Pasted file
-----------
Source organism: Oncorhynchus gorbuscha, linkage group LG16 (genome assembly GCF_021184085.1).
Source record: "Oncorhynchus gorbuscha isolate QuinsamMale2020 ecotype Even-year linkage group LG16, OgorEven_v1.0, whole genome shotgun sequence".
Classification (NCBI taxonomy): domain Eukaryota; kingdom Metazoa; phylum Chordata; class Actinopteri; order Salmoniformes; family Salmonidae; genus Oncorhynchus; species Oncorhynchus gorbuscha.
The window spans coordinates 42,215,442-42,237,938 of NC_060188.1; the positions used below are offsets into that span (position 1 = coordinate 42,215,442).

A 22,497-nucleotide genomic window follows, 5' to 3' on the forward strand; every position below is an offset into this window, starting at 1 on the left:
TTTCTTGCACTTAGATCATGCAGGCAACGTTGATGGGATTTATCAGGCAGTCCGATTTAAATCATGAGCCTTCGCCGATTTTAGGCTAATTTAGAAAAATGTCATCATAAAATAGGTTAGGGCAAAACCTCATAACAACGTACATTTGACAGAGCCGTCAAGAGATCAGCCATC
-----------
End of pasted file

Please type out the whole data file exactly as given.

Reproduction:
Source organism: Oncorhynchus gorbuscha, linkage group LG16 (genome assembly GCF_021184085.1).
Source record: "Oncorhynchus gorbuscha isolate QuinsamMale2020 ecotype Even-year linkage group LG16, OgorEven_v1.0, whole genome shotgun sequence".
Classification (NCBI taxonomy): domain Eukaryota; kingdom Metazoa; phylum Chordata; class Actinopteri; order Salmoniformes; family Salmonidae; genus Oncorhynchus; species Oncorhynchus gorbuscha.
The window spans coordinates 42,215,442-42,237,938 of NC_060188.1; the positions used below are offsets into that span (position 1 = coordinate 42,215,442).

A 22,497-nucleotide genomic window follows, 5' to 3' on the forward strand; every position below is an offset into this window, starting at 1 on the left:
TTTCTTGCACTTAGATCATGCAGGCAACGTTGATGGGATTTATCAGGCAGTCCGATTTAAATCATGAGCCTTCGCCGATTTTAGGCTAATTTAGAAAAATGTCATCATAAAATAGGTTAGGGCAAAACCTCATAACAACGTACATTTGACAGAGCCGTCAAGAGATCAGCCATC